Successfully reported this slideshow.
We use your LinkedIn profile and activity data to personalize ads and to show you more relevant ads. You can change your ad preferences anytime.

Cardiac tamponade gk

3,652 views

Published on

Cardiac tamponade gk

  1. 1. Cardiac Tamponade 3 possible pericardial compression syndromes  Cardiac tamponade  accumulation of pericardial fluid under pressure and may be acute or subacute  Constrictive pericarditis  scarring and consequent loss of elasticity of the pericardial sac  Effusive-constrictive pericarditis  constrictive physiology with a coexisting pericardial effusion  Chicken or egg? Elevated wedge and Rt sided pressures s/p drainage
  2. 2. Cardiac Tamponade Compression of all cardiac chambers due to increased pericardial pressure Pericardium has some compliance with increased pressure, but once that is exceeded it begins to impair diastolic compliance, reducing cardiac filling Much of the pressure is transmitted to the Rt Vent/Atrium (lower pressure systems) which causes which causes bulging of interventricular septum and decreased Lt ventricular compliance and filling
  3. 3. Pericardial Effusion Pericardium typically has 20-50 ml of fluid Acuity of fluid accumulation plays a large role in pericardial compliance  Rapid accumulation (trauma) gives pericardium no time to adjust, therefore a small amount of fluid can cause tamponade  Slow accumulation allows pericardial compliance to increase allowing a larger volume of fluid into sac  However, when pericardial pressures > Rt ventricular pressure tamponade physiology can occur
  4. 4. Causes of Pericardial Tamponade Malignancy HIV infection Infection - Viral, bacterial (tuberculosis), fungal Drugs - Hydralazine, procainamide, isoniazid, minoxidil Postcoronary intervention (ie, coronary dissection and perforation) Trauma Cardiovascular surgery (postoperative pericarditis) Postmyocardial infarction (free wall ventricular rupture, Dressler syndrome) Connective tissue diseases - Systemic lupus erythematosus, rheumatoid arthritis, dermatomyositis Radiation therapy Iatrogenic - After sternal biopsy, transvenous pacemaker lead implantation, pericardiocentesis, or central line insertion Uremia Idiopathic pericarditis Complication of surgery at the esophagogastric junction such as antireflux surgery Pneumopericardium (due to mechanical ventilation or gastropericardial fistula)
  5. 5. Symptoms Dyspnea, tachycardia, tachypnea Cold, clammy extremities Malignancy – weight loss, fatigue, anorexia Chest pain – pericarditis, MI Joint pain – connective tissue Renal failure – uremia Medications – drug related lupus Recent procedure – pacemaker, central line TB – night sweats, fever Radiation – cancer history
  6. 6. Physical Exam Findings Beck’s Triad – JVD, hypotension, diminished heart sounds Hepatomegaly Evidence of chest wall trauma Pulsus paradoxsus > 12 mm Hg Kussmaul sign - paradoxical increase in venous distention and pressure during inspiration Abolished y descent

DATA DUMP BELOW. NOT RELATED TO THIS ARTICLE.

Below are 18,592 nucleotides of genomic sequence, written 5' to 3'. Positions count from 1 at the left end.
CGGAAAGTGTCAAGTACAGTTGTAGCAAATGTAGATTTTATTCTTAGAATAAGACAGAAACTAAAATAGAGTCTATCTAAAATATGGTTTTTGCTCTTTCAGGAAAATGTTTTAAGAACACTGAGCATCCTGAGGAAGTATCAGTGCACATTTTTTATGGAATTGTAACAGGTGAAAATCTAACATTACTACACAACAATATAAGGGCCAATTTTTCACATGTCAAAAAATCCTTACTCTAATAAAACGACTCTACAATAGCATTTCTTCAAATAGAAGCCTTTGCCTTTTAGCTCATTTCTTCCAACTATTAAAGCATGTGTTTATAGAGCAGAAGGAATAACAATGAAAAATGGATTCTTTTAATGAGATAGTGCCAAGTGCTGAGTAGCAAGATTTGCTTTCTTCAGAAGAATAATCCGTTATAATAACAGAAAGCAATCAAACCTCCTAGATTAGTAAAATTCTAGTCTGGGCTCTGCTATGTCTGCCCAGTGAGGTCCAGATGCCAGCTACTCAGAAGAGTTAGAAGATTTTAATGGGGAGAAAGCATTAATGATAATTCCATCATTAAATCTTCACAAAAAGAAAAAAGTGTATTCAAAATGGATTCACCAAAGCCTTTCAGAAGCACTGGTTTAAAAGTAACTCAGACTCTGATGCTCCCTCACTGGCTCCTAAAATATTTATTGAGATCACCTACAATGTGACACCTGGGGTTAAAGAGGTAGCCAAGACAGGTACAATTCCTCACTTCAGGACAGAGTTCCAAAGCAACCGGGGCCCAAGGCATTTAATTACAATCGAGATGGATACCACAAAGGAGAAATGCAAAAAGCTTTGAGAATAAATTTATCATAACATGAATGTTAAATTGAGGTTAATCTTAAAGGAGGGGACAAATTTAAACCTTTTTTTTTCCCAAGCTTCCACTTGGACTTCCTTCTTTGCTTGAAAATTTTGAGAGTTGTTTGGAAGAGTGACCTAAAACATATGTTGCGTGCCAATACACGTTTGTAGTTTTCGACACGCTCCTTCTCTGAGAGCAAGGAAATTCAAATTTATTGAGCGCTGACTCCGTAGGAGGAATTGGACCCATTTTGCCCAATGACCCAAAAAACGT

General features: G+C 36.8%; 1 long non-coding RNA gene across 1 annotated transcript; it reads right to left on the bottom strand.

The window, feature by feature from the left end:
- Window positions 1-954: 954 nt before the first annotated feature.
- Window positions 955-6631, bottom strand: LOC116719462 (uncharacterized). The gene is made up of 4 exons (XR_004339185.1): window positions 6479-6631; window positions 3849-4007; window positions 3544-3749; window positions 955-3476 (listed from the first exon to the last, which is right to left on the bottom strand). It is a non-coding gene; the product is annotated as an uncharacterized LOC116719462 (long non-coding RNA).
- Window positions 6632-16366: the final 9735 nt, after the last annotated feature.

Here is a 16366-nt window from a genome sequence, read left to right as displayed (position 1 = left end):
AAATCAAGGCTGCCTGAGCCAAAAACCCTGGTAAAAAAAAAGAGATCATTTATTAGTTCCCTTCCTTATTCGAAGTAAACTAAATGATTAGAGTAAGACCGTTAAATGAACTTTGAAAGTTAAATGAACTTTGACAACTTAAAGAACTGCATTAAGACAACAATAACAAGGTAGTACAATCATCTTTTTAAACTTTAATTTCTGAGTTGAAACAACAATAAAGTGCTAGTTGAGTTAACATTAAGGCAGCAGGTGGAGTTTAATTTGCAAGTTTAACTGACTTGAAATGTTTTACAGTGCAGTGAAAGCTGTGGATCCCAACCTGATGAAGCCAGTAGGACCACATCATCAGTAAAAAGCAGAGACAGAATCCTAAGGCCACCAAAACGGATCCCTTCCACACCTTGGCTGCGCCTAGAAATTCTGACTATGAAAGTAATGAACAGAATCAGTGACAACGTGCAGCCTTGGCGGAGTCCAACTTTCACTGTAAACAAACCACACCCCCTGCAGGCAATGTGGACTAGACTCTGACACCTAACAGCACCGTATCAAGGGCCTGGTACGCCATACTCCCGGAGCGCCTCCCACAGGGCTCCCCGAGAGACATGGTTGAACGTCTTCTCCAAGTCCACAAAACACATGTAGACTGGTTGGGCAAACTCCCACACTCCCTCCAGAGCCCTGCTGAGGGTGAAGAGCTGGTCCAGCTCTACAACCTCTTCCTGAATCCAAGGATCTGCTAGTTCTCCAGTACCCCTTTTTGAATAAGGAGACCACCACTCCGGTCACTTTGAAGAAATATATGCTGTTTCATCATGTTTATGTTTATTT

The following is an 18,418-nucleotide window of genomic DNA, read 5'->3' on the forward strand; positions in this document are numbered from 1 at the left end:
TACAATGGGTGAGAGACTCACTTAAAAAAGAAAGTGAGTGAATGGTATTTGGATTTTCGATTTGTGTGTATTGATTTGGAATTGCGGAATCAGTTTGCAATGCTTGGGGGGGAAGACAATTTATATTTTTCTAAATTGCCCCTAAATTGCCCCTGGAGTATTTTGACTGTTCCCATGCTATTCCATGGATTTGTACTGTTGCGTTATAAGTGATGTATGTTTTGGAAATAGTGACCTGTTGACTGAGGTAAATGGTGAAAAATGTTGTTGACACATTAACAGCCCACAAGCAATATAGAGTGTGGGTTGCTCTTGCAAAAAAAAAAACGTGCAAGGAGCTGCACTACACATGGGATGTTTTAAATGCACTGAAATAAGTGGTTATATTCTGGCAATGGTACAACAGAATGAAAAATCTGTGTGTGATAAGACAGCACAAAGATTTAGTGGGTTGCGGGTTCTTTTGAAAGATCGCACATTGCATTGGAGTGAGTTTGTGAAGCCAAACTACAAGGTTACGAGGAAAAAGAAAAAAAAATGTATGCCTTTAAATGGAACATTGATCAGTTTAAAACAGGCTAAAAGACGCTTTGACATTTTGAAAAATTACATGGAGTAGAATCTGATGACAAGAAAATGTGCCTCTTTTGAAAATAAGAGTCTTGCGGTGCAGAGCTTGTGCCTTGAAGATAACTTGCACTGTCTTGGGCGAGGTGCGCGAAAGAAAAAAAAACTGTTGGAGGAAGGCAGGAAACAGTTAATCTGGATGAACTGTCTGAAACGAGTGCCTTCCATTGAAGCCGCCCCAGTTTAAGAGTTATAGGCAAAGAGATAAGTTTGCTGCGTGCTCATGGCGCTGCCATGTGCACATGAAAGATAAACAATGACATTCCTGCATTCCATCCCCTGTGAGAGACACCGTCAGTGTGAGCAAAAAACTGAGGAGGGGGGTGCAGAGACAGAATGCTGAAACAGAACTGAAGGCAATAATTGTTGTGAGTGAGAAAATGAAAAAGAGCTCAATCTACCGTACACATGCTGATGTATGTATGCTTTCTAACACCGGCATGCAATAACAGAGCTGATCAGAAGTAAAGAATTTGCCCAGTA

7. 7. Diagnosis EKG – low voltage, sinus tach, PR depression, electrical alternans
  8. 8. Diagnosis CXR  enlarge cardiac silhouette, water bottle shaped heart
  9. 9. Diagnosis Echocardiogram (tamponade is clinical diagnosis)  Pericardial effusion  Early diastolic collapse of the right ventricular free wall  Late diastolic compression/collapse of the right atrium  Swinging of the heart in its sac  LV pseudohypertrophy
  10. 10. Diagnosis Rt Heart Catheterization  If patient is stable and diagnosis is in doubt can perform a Rt heart catheterization to measure Rt sided pressures  In tamponade, near equalization (within 5 mm Hg) of the right atrial, right ventricular diastolic, pulmonary arterial diastolic, and pulmonary capillary wedge pressure  Rt atrial pressure tracings show abolished systolic y descent
  11. 11. Treatment What to do while your waiting on CT Surgery…  Oxygen  Volume expansion with blood, plasma, or saline to maintain adequate intravascular volume  Bed rest with leg elevation  This may help increase venous return.  Inotropic drugs (i.e. dobutamine)  Choose inotropes that do not increase systemic vascular resistance while increasing cardiac output.
  12. 12. Treatment Once CT Surgery or Cardiology arrives  Pericardiocentesis  can be fluoroscopically or TTE guided  Pericardial window  involves the surgical opening of a communication between the pericardial space and the intrapleural space Recurrent effusion  Pericardectomy  Pericardial-peritoneal shunt  Pericardiodesis - corticosteroids, tetracycline, or antineoplastic drugs can be instilled into the pericardial space sclerosing the pericardium
  13. 13. Treatment No one shows up and cardiac arrest is called  Emergency subxiphoid percutaneous drainage  A 16- or 18-gauge needle is inserted at an angle of 30-45° to the skin, near the left xiphocostal angle, aiming towards the left shoulder  When performed emergently, this procedure is associated with a reported mortality rate of approximately 4% and a complication rate of 17%

×